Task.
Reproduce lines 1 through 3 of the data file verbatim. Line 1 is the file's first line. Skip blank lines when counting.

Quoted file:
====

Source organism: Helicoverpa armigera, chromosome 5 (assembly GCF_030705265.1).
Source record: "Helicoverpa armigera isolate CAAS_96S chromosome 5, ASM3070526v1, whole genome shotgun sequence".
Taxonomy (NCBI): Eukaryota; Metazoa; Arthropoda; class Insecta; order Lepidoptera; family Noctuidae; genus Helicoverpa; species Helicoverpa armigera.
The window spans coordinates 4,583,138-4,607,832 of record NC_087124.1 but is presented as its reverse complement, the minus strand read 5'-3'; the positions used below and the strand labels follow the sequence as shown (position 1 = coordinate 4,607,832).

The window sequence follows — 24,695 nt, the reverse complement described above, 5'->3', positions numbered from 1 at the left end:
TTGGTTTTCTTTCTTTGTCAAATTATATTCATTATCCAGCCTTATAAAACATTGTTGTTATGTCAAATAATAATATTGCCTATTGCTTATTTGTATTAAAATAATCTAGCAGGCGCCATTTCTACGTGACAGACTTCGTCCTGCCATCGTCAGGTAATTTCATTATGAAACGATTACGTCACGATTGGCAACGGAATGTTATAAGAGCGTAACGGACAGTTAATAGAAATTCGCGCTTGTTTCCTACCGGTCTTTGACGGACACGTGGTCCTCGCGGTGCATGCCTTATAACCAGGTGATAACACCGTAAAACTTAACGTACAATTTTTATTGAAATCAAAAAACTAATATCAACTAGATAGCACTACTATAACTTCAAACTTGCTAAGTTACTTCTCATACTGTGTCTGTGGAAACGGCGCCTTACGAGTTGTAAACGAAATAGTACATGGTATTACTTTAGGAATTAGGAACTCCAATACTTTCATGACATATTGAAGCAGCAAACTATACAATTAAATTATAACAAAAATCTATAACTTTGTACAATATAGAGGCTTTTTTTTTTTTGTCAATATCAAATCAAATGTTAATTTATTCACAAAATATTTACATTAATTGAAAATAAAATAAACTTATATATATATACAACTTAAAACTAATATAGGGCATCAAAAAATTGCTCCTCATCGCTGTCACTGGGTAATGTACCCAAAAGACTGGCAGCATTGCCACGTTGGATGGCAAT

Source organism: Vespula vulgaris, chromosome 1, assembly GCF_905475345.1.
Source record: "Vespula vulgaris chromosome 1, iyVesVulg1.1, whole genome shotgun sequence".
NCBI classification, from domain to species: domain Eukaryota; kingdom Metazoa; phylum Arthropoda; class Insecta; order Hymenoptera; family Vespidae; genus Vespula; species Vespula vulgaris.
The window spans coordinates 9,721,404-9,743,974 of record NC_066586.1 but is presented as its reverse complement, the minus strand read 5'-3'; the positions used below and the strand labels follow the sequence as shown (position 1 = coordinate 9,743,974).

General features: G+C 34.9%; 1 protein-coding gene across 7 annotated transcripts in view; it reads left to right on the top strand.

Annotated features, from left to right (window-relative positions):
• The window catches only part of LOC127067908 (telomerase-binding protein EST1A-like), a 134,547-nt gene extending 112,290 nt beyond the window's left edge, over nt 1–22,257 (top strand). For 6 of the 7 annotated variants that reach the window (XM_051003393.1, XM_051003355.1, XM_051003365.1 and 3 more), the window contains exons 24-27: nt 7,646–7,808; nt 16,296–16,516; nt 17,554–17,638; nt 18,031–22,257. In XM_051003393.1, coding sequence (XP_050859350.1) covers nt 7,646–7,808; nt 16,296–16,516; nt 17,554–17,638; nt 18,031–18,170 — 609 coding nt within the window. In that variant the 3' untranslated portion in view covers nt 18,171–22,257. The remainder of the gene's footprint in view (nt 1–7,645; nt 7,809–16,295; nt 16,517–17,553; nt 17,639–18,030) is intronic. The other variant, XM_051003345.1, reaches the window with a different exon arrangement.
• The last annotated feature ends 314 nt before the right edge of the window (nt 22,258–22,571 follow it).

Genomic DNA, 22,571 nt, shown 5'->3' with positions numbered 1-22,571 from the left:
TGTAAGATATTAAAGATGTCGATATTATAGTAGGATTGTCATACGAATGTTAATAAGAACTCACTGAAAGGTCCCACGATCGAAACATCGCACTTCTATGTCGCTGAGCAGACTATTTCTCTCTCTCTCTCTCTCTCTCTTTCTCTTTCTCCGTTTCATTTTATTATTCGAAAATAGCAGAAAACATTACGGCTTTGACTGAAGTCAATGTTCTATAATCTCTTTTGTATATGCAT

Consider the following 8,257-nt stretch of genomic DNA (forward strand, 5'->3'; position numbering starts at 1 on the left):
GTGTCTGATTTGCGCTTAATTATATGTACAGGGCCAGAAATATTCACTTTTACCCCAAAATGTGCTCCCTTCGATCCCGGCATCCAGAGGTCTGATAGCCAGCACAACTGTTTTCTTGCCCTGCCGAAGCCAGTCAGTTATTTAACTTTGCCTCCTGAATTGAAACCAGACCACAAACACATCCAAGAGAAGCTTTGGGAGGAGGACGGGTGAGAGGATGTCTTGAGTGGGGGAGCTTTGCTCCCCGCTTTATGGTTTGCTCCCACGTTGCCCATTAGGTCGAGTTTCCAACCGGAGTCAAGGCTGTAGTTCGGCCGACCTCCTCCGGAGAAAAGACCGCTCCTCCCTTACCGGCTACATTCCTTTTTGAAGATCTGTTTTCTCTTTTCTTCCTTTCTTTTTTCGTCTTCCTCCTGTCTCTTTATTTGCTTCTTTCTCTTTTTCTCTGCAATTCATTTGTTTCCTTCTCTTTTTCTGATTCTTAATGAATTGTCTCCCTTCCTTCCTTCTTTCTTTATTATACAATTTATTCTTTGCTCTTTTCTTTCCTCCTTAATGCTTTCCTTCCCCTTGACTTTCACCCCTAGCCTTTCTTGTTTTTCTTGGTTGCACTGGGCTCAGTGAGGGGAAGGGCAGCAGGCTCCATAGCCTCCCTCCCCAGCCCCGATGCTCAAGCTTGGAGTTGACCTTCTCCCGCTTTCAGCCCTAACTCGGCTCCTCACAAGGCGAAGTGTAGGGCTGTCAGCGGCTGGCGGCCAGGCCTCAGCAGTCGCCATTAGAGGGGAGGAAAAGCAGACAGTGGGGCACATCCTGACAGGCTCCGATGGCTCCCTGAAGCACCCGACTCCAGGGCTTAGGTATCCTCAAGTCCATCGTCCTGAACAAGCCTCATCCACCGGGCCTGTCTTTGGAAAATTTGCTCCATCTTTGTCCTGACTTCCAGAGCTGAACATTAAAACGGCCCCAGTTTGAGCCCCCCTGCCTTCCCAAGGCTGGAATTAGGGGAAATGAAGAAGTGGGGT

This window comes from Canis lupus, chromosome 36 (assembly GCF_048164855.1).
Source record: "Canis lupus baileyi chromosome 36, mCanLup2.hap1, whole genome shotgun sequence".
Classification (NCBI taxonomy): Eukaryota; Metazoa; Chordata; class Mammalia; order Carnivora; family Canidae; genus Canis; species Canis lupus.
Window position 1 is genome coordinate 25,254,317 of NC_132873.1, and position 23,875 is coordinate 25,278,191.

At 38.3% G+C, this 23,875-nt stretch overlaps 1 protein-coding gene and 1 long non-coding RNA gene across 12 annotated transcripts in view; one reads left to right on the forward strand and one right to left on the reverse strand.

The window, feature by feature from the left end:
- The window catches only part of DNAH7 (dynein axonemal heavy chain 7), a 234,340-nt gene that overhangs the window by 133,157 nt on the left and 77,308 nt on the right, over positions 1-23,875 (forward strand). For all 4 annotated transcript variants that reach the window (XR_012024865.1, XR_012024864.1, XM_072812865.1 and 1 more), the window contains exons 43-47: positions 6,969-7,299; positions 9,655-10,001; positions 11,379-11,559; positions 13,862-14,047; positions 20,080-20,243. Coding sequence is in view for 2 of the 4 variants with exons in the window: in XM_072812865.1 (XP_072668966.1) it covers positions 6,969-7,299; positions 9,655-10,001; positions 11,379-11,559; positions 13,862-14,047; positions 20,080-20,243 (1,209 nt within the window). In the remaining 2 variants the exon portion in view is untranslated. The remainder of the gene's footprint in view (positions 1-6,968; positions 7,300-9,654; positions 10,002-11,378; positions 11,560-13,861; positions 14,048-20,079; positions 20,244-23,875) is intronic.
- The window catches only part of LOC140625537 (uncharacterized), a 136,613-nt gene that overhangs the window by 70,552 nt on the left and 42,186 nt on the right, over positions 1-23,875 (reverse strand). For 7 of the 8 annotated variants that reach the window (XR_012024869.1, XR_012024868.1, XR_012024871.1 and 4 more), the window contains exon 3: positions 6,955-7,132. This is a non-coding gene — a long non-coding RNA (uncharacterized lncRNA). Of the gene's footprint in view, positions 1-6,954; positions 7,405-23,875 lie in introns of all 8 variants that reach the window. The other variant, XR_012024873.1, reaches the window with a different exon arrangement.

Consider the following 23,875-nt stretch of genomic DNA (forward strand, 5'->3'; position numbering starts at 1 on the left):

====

Source organism: Helicoverpa armigera, chromosome 5 (assembly GCF_030705265.1).
Source record: "Helicoverpa armigera isolate CAAS_96S chromosome 5, ASM3070526v1, whole genome shotgun sequence".
Taxonomy (NCBI): Eukaryota; Metazoa; Arthropoda; class Insecta; order Lepidoptera; family Noctuidae; genus Helicoverpa; species Helicoverpa armigera.